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Bulldog basketball unites small town of Harrisburg

The town of 182 people regularly packs the seats of Harrisburg High School's basketball court.
Thursday, March 6, 2008 | 9:32 p.m. CST; updated 10:39 p.m. CDT, Sunday, July 20, 2008
The banners hanging from the ceiling at Harrisburg High School's "Big Barn" show the town has reason to be proud of its high school basketball teams.

HARRISBURG — On game day, Harrisburg has a town dress code: Wear Bulldog red.

Bulldog mania consumes this town of 182 people, 18 miles north of Columbia. Outside the high school, the scrolling marquee flashes “Big Game Tonight.” At the stop sign in town, another sign is attached “Honk for the Dawgs.” Near the high school, three signs are stuck in the ground on the road leading towards the gym, “Admission: $4, Pregame meal: $10, Winning girls and boys district championships: Priceless.” At Palmer’s Market, the older crowd gathers at 6 a.m. to drink coffee and discuss Bulldogs basketball.

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“Everyone recognizes us walking around town,” senior Taylor Perrigo said. “We breed basketball players here.”

At 2 p.m. last Saturday, high school students began congregating in the Harrisburg High School parking lot. A small grill smoked on the back of a pickup truck while students chugged cans of Mountain Dew. The district basketball championship doubleheader starts in four hours.

Junior guard Frank Wanner focused on painting Cameron Reasons’ face red and white while listening to the Missouri-Baylor basketball game on the radio.

“This is the sport here,” Wanner said. “We’re not good at anything else.”

Later that night, Wanner played in the boys’ game, helping No. 3 Harrisburg beat No. 8 Sturgeon while Reasons yelled in the student section.

Off Route J, on Sexton Street, Lonnie Ray’s Barbecue is in a small brick building. It’s one of the few buildings on the street. A picture history of Harrisburg hangs on the walls. It includespictures from when the school caught on fire, pictures from the Halloween contest in 1969 and a picture of the 1924 undefeated Harrisburg team. The only color photo is of the 2006 boys basketball team that won the state championship.

Sammy Stidham sat under a photo and squinted to see himself in the picture. Stidham and his wife, Dee, now live in Columbia, but both grew up in Harrisburg. They drove in to eat at Lonnie Ray’s, then both sat behind the Bulldogs bench at the game.

Owner Mike Whiteley brought out slabs of ribs dripping with barbecue sauce and sandwiches of brisket piled high. When people paid their bills, Whiteley didn’t have to ask if they’re going to the game. He told them to enjoy the game.

“I started smoking (meat) at 5:30 this morning,” Whiteley said. “It’s going to be a good night.”

In the high school hallway towards the gym, the lockers are decorated with the Bulldogs logo, which has sharp teeth, a spiked collar and the tongue hanging out. Just as Michael Jordan with his tongue out has come to be a universal symbol of dominance, the Harrisburg Bulldog with its tongue hanging out has come to represent an overpowering team to opponents.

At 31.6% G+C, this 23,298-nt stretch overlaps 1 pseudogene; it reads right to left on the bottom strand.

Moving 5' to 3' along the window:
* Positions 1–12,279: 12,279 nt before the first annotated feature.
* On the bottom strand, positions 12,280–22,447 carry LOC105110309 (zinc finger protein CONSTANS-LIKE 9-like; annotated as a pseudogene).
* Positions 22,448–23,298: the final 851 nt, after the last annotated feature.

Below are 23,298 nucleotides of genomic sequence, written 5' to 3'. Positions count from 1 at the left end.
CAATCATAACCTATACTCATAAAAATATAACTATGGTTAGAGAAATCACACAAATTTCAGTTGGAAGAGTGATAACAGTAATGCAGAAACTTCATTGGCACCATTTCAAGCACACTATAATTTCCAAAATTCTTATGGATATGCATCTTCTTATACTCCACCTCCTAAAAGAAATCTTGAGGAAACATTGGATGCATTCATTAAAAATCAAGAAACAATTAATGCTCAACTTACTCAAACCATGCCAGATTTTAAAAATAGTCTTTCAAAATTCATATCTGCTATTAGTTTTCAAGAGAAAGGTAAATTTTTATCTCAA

“Everywhere we go, we’re kind of like the Yankees,” said Doug McClure, who graduated in 1986. “We like it that way.”

With 15 minutes to go before the girls’ game, almost the entire gym was filled with red-clad supporters. Some of the students showed off their mohawk haircuts, some dyed red.

“I’d say most of the people here tonight have been to every game all season,” Steve Lynn, class of 1979, said.

After all, it is March, and this is when the games get serious. The boys dominated another regular season schedule, finishing 22-3. Anything but a trip to the state semifinals in Columbia would be considered a disappointment, after winning the state championship two years ago and finishing third last season.

“There’s maybe more pressure on us because the entire town is here,” coach Steve Combs said. “But it feels great having the support no matter if we win or lose.”

When the girls basketball team won its first district championship since 2002 last Saturday night, three members of the fifth-grade basketball team leaped and exchanged high fives with the team. The girls had watched the game from the second level standing the entire time and cheering just as much as some of the parents.

“Look at them, they’re so excited,” Todd Lowrey, class of 1981, said. “This is what Harrisburg is about.”

Sitting at mid-court, Lowrey, McClure and Lynn dissect the game, give the referees nicknames like “hairspray” and analyze every move made by the team. Lowrey, the former boyss coach, talks about the Xs and Os of the game observing how Harrisburg’s shots aren’t going down like they usually do. Maybe they’re a little tight tonight. Lynn and Lowrey played on the 1981 team that made the state semifinals. While the other guys examine the game, Don Worthley is the cheerleader. He’s the only one of the four men who didn’t graduate from Harrisburg. But he gets into the game pumping both arms and fists in the air when Perrigo swishes a 3-pointer that extends the Bulldogs’ lead.

“I told you they’d be up by 20 in the fourth,” Worthley said.

After the games, younger boys and girls wanting autographs swarm the team.

“It’s cool giving autographs,” freshman Tyler Hudlow said. “We know they look up to us.”

After Harrisburg wins the boys game 69-53, the town spills out onto the court. People talk about the win and the road trip to Hannibal for the sectional games.

The team gathers around the district championship trophy for a team photo. Then the town gathers around, joining the picture.

The picture isn’t just a team photo. It’s a town photo.


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